that “it is not by works of righteousness that we present, an isolated one, to fix the attention of us,”: Thus, for her, death had no terrors, but, with legislators upon the propriety of introducing a lamp trimmed and light burning she calmly higher moral standard among those who are en

awaited the coming of the bridegroom of souls. trusted with the execution of such laws as are remember the serenity which marked her closing

Those who watched by her sick bed will long provided for the maintenance of order and peace. hours ; so full of sweetness and love that to them It must be obvious, on a primary view of the it seemed as if a foretaste had even then been subject, that one of the most effectual means to granted her, of that bliss which they reverently

believe it is now in its fulness her privilege to preserve tranquility, both among ourselves, and with foreign nations, is to avoid, as far as possi

enjoy, through the mercy of God in Christ Jesus

our Lord. ble, all such measures as are likely to arouse the

At his residence near Mount Pleasant, passions from which contests, domestic and in- Jefferson County Ohio, on the 16th of 11th month ternational, arise. Of course if an armed police, I last, after a short illness, Curtis Grubb, a memon land, or on the ocean, or on both, is deemed re

ber of Short Creek monthly meeting, in the 85ih

year quisite, a sober rationality would appear to dic

-, On the 21st of 11th month last, suddenly tate that it should be composed of men who would of apoplexy, in Shelby, Orleans Co., N. Y. not needlessly irritate the passions which their Cynthia, wife of Allen Mason, aged nearly 60, a own organization was designed to control.

member and Elder of Elba monthly meeting.

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FRIENDS' ASYLUM. The circular, published this week in the Review, relative to Haverford School, is intended to to the Asylum for the Relief of Persons Deprived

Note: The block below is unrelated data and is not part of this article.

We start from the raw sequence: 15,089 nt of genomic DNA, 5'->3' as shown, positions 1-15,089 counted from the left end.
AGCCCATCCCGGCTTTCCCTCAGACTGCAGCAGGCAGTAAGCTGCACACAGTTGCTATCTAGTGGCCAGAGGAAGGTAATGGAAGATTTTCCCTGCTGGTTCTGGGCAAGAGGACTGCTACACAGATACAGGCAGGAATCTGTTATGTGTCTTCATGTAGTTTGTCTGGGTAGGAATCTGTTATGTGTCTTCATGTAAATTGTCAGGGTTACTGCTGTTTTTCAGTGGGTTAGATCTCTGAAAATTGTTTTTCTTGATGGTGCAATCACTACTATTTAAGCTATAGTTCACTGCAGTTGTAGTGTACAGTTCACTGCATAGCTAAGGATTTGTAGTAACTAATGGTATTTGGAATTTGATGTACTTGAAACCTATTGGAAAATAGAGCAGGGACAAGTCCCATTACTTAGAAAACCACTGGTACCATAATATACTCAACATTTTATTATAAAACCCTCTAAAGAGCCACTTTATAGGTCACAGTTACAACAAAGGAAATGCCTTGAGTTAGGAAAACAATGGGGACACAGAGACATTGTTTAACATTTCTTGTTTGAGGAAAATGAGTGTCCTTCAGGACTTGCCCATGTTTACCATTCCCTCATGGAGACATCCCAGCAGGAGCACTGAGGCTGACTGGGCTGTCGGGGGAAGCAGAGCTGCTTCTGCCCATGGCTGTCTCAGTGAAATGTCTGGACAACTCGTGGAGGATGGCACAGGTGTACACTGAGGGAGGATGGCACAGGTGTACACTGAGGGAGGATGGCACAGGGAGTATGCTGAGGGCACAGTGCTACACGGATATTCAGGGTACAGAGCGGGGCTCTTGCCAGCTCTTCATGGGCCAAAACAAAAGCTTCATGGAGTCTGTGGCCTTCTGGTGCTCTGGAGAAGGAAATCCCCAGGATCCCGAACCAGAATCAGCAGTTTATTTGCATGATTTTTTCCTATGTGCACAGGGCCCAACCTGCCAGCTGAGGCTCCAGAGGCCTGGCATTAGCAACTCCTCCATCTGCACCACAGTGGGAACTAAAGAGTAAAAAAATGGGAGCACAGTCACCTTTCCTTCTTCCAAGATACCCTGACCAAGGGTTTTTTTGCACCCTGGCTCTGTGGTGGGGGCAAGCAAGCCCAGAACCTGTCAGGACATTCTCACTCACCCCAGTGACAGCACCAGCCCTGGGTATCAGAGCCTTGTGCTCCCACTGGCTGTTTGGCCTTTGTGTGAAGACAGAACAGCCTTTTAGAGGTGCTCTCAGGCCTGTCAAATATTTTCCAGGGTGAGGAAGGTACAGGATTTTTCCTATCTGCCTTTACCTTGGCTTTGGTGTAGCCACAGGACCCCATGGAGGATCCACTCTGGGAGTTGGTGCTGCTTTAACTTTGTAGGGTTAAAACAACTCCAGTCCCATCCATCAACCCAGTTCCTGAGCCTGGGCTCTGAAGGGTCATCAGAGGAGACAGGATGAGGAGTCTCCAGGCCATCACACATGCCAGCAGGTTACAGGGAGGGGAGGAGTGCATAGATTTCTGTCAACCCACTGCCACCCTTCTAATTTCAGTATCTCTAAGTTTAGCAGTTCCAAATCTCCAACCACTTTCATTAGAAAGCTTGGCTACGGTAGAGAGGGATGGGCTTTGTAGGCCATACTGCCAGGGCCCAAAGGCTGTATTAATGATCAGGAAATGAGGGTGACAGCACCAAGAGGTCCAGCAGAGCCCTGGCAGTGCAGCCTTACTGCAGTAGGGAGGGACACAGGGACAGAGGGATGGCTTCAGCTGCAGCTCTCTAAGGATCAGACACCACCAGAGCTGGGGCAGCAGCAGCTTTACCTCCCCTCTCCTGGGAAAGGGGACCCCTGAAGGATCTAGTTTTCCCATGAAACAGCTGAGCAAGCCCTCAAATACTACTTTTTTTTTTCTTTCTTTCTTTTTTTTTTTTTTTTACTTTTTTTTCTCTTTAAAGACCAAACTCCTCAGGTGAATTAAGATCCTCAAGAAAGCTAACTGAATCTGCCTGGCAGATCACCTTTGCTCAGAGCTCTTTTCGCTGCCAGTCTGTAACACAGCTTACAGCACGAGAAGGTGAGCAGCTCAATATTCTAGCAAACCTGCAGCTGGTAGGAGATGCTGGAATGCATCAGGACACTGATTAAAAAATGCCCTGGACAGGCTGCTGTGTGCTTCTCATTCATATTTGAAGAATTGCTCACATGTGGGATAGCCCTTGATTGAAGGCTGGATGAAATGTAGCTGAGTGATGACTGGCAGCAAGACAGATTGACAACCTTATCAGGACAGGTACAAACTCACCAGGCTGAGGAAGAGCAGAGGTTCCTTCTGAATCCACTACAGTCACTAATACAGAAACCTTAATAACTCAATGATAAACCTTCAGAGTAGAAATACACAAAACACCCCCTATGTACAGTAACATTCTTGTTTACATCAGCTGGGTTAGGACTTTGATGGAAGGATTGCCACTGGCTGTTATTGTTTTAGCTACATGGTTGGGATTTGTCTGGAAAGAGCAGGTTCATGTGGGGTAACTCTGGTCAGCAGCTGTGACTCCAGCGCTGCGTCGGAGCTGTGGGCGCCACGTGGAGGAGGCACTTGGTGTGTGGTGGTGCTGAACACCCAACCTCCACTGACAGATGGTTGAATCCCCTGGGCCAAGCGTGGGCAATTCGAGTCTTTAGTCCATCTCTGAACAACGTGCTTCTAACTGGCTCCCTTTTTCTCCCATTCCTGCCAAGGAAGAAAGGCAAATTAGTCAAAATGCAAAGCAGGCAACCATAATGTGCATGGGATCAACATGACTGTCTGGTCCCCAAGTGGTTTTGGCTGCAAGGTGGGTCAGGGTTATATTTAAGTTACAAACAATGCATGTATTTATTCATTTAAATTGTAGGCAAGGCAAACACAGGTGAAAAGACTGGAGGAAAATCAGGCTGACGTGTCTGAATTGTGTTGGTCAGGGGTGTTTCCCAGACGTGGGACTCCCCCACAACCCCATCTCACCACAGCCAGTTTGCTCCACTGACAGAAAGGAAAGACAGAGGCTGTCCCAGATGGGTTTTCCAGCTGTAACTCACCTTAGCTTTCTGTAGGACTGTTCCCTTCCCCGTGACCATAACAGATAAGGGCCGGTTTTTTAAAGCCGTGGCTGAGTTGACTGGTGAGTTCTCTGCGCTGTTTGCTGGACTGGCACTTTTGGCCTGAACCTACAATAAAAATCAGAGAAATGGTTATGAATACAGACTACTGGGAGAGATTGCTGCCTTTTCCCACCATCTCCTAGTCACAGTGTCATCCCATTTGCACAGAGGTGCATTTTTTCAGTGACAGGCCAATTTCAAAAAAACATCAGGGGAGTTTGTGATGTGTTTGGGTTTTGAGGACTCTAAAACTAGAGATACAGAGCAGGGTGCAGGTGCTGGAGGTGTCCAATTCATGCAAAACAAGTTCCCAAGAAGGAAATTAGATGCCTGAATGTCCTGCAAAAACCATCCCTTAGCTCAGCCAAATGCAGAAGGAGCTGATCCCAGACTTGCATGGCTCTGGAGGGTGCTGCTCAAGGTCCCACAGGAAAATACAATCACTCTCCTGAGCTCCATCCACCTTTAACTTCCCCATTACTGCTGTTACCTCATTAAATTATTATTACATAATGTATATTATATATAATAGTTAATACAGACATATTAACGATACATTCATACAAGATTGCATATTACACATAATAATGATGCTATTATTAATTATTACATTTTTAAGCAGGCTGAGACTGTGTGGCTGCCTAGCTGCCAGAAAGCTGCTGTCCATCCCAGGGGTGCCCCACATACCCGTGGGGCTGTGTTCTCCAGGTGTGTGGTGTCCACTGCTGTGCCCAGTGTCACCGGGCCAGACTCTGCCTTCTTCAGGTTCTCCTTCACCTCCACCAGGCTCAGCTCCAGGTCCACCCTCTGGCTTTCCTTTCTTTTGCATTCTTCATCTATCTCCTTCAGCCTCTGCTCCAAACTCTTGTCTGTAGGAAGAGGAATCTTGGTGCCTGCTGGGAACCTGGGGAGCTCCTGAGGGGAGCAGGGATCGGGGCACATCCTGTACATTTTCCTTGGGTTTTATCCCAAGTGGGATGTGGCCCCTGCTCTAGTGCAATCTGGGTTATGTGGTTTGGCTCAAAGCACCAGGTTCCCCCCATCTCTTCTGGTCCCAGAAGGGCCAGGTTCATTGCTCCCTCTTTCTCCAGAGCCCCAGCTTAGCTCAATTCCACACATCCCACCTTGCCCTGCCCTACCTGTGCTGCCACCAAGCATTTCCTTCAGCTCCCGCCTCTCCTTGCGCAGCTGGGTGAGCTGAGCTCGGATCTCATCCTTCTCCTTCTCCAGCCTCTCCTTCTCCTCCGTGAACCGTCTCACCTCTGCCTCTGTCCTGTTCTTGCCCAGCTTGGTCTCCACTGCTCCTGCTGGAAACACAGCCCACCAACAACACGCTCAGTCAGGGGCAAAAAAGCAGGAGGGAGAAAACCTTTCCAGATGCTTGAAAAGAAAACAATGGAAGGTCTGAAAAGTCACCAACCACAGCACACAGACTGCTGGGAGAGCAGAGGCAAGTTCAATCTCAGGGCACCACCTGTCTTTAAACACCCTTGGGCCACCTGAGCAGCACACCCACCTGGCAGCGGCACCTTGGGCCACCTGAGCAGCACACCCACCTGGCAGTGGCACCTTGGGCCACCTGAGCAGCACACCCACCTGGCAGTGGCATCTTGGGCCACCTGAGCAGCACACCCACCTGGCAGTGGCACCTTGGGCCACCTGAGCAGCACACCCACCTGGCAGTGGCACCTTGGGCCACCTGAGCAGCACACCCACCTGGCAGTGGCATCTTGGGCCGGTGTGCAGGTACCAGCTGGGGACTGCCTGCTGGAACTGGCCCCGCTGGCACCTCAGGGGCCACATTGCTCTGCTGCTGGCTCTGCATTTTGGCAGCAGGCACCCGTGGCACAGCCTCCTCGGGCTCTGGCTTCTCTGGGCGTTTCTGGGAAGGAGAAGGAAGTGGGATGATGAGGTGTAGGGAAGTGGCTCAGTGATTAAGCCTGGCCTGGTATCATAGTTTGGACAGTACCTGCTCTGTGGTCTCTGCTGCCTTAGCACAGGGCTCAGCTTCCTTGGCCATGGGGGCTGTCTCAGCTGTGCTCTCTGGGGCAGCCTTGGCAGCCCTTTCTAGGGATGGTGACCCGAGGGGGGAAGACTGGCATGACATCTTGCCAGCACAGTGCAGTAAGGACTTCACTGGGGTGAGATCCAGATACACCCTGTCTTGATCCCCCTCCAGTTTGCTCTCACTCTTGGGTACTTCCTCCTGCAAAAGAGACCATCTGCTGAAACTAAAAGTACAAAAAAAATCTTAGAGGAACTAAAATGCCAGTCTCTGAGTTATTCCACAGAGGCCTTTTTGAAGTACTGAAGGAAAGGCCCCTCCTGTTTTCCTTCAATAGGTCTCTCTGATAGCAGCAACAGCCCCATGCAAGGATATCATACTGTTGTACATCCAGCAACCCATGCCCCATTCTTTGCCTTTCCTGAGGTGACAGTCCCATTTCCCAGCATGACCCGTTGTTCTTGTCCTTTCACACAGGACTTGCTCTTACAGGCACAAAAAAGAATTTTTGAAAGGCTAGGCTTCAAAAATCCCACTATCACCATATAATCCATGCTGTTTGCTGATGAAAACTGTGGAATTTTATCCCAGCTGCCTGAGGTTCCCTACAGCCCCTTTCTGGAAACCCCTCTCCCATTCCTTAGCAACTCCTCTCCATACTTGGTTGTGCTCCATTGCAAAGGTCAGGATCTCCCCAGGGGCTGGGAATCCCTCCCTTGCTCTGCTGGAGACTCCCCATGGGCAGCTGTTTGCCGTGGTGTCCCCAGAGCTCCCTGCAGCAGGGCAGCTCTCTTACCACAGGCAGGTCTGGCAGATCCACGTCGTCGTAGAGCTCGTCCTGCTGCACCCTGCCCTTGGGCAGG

A stated Annual Meeting of “The Contributors attract the attention of our readers, and particu- of the Use of their Reason,” will be held on larly those at a distance, to that noble institution. Fourth day the 15th of Third month, 1854, at 3 In the establishment and maintenance of semina- o'clock, P. M., at Arch street Meeting-house, Philries of learning, within the precincts of our reli

adelphia.

William Bettie, Clerk. gious society, one of the most stubborn obstacles to

INDIAN CIVILIZATION. success has been found in the want of suitably

A Friend and his wife are wanted to reside at qualified teachers. This deficiency, the semina- Tunessassah, to be engaged in managing the ry at Haverford is well calculated to supply. A Farm belonging to the Committee of Philadelphia heavy expense has been incurred in the provision Yearly Meeting, and the domestic concerns of the of the needful auxiliaries, and instructors well family qualified for their respective stations have been

Also, a well qualified Friend to teach the School.

Application may be made to procured. Hence it is confidently believed that

Joseph ELKINTON, 377 South 2d St., this institution furnishes an opportunity of a more

Thomas Evans, 180 Arch St., complete education than can be obtained in any

Philada. 2d mo. 11th, 1854. other within the society.

SLAVE LABOR IN CUBA. It will no doubt be a satisfaction to many of our

I believe my inquiries as to the cost and proreaders to learn, that our Friends, Josiah Forster, able me to afford a fair opportunity for deciding

fit of the production of sugar in this island, enJohn Candler, and William Holmes, arrived at this city, about the middle of last month, and af- ba and free labor in Jamacia. Before, however,

as to the comparative cost of slave labor in Cuter a short stay in this vicinity proceeded on their entering upon the question as to the “ relative mission toward the northern and eastern part of cost,” I deem it requisite to give some details the Union.

which I have gathered, as to the manner the Our friend Lindley M. Hoag, arrived at New slaves in this island are worked, together with York in the Baltic on the 20th of last month. some other matters connected with the question.

In this island, considerable tracts of land, bithMarrien, - At Friends' Meeting, Salem, lowa, erto uncultivated, are annually taken into cultion the 25th of Ist month, 1854, CHARLES ). Poul- vation. I have been upon a sugar estate of conTER, to Susannau W. daughter of Walter and Sa- Isiderable extent, the owner of which, a Creole,